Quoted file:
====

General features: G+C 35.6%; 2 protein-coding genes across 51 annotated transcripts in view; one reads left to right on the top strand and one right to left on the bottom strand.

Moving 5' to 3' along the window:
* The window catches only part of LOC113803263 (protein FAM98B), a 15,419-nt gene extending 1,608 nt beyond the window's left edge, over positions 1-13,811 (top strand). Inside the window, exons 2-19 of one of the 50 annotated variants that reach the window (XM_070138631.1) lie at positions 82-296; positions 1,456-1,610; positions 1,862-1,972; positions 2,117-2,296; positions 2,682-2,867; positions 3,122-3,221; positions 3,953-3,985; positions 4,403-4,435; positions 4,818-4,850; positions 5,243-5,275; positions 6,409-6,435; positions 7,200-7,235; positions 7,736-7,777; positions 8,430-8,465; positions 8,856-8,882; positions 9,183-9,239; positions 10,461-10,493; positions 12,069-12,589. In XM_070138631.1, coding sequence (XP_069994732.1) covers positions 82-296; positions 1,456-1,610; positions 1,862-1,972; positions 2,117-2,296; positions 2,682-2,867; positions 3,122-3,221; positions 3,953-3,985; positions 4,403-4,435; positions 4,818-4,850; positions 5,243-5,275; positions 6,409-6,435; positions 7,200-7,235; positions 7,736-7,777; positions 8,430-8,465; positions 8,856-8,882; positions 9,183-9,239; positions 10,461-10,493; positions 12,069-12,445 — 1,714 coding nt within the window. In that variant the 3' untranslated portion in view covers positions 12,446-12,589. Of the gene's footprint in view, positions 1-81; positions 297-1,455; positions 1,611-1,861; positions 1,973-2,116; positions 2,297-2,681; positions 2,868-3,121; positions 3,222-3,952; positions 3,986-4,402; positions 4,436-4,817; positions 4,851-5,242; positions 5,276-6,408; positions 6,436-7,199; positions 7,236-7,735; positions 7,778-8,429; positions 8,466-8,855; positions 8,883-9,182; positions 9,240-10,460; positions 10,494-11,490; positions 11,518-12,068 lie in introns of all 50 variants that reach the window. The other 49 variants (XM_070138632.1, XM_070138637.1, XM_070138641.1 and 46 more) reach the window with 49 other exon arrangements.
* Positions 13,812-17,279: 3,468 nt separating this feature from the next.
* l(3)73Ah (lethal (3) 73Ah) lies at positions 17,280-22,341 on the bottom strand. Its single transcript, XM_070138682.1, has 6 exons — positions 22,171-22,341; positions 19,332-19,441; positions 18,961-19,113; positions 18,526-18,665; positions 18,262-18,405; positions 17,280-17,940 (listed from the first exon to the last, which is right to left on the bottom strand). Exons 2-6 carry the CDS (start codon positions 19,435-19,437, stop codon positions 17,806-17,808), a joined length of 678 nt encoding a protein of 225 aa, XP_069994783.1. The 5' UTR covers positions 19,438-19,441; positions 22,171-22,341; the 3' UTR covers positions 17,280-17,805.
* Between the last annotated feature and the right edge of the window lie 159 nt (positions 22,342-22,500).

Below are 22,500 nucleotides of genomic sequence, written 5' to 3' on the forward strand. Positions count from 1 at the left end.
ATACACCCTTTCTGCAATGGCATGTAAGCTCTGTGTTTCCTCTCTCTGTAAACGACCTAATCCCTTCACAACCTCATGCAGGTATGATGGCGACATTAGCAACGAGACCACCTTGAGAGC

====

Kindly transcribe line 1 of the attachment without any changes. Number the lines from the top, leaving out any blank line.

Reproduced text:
General features: G+C 35.6%; 2 protein-coding genes across 51 annotated transcripts in view; one reads left to right on the top strand and one right to left on the bottom strand.